Disclaimer: This description is for a river that is NOT Otter Creek. It's not even in Addison County, or the Champlain Basin, for that matter. It's on the other side of the mountains. However, its source is only about 15 miles from Otter Creek, and no matter how close Woodstock is to Massachusetts, it's still Vermont.
The Ottauqueechee (known in ancient times as the "Water Queechee"), is a relatively low-gradient stream, flowing 40 miles from Killington to the Connecticut River through shallow cobble beds punctuated by a series of dams. For the most part, it’s a pleasant float in a canoe.
But, in the town of Queechee, the river plunges into Vermont’s deepest gorge. At 165 feet, it’s a mere nick by standards of the American West. But, we’re not in the west, and hundreds of people with out-of-state plates stop every day to peer into its depths.
From the bridge, the river is difficult to judge. It looks very narrow, constricted even. Sections of it are completely white, with no discernable water features. Despite this intimidating first glimpse, daredevils were running the Queechee Gorge for fun by the 1970’s.
And, once you get into the gorge, the rapids are straightforward. There is only one difficult drop, called Well Enough, directly below the Route 4 Bridge. This is a 6 foot drop where the entire volume of the river (around 1000 cfs when we were there) funnels through a 4 foot crack, folding off the left wall before dropping into a large breaking wave.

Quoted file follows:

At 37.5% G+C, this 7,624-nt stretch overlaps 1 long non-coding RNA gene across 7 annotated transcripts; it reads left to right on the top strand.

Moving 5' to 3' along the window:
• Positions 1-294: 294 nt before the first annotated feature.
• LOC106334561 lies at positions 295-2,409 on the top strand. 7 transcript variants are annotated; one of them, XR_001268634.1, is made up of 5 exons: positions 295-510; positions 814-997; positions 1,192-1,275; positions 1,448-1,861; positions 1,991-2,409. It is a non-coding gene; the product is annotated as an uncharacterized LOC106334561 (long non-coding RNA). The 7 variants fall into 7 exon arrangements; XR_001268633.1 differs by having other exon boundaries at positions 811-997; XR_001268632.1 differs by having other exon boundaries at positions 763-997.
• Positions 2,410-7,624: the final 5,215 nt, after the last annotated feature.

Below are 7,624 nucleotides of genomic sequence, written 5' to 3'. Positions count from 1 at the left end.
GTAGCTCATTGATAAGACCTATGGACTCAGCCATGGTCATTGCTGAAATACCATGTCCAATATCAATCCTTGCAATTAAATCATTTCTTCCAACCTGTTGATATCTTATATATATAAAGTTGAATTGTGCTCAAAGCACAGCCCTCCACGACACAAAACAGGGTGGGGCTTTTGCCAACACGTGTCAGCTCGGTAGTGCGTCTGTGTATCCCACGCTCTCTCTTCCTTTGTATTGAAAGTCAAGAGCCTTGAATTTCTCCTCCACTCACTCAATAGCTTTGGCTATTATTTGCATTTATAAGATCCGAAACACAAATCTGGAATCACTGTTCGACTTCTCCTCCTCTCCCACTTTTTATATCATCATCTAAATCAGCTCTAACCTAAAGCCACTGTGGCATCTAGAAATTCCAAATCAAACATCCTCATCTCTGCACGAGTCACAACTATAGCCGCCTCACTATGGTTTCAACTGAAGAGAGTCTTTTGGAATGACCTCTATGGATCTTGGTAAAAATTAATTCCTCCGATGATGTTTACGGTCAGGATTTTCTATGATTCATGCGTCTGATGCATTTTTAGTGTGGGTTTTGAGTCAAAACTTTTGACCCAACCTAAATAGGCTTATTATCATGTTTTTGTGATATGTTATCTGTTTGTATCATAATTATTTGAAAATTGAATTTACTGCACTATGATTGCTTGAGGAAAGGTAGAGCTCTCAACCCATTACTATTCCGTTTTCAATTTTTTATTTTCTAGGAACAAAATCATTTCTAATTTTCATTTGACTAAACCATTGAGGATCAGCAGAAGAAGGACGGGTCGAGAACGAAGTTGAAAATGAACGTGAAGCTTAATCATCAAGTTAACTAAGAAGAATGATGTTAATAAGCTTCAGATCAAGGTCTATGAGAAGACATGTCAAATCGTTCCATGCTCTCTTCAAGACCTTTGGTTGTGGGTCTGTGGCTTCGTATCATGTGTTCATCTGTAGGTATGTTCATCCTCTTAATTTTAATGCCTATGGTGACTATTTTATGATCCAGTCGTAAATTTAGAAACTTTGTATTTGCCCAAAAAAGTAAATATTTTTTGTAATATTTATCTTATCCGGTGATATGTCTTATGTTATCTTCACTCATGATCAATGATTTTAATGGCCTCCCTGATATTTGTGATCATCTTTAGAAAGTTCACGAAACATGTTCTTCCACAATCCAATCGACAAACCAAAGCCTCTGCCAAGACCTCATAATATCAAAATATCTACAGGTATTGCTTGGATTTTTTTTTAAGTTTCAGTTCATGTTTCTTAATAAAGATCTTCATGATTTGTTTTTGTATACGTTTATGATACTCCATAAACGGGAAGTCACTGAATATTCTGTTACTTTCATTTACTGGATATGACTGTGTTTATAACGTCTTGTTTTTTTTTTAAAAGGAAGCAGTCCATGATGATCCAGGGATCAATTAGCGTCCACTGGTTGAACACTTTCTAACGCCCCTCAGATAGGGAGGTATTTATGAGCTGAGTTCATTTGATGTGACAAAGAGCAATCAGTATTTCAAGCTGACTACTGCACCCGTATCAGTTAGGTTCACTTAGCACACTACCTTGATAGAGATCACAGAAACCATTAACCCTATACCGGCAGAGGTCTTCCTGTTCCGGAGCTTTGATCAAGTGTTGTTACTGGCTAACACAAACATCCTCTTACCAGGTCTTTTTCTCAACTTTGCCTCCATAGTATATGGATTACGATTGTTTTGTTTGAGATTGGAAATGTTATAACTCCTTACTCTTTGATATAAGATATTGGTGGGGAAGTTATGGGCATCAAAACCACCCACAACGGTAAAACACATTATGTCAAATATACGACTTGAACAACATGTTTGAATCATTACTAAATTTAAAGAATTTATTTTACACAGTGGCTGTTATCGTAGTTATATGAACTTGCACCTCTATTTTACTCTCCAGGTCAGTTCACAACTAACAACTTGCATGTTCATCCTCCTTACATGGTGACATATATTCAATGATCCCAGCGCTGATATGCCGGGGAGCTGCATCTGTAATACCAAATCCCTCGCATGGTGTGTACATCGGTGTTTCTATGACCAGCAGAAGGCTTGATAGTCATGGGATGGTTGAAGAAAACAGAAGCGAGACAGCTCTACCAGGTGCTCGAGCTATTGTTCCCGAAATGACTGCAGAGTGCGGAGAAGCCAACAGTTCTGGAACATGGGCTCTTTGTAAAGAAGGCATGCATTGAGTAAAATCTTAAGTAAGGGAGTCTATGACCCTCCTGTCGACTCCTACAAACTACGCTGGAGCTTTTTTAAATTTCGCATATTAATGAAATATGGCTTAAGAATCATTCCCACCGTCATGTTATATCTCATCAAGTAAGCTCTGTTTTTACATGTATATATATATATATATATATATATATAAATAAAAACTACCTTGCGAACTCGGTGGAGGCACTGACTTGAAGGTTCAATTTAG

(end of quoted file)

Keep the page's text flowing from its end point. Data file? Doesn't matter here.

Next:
My friend Ben ran the entire gorge (leaving Well Enough alone) in a 11 ft canoe while wearing canvas and flannel. He also carried said canoe the entire length of the run. If you think you’re hard core, talk to Ben.
And if you think you’re hard core enough to paddle the gorge, here are the salient details. The run is .7 miles long, and you have to walk the entire thing. Park on the west side of the Route 4 Bridge and walk the trail up to Dewey Mills Dam (some friends from Dartmouth ran this drop last spring). Scramble down the angled rocks on river right and put in.
Nick Gottlieb on Dewey Mills
(photo: Brian Seitz)
There are several class II-III rapids leading up to Well Enough, which is immediately downstream of the bridge. Portage on the right across the flat rocks. If the river is high enough to cover these rocks and you’re not a confident boater, paddle somewhere else. A couple more easy rapids (with at least one good surf wave) lead out to a sharp left turn, where you take out.
From the takeout on river left, you walk back up to your car, nodding cordially to the amazed tourists.
Irene really did a number on the gorge. Everything is covered in mud sixty feet up the gorge walls. According to the park ranger at the top, this mud is "caustic." A gigantic fin of rock that used to sit in the middle of Dewey Mills is gone, and there are landslides down the whole length of the run. I'm looking forward to getting back there with a camera. Here's a teaser pic of high water in the gorge:
Dewey Mills after Irene. Believe it or not, this is the same drop as the photo above
(photo: Nick Gottlieb)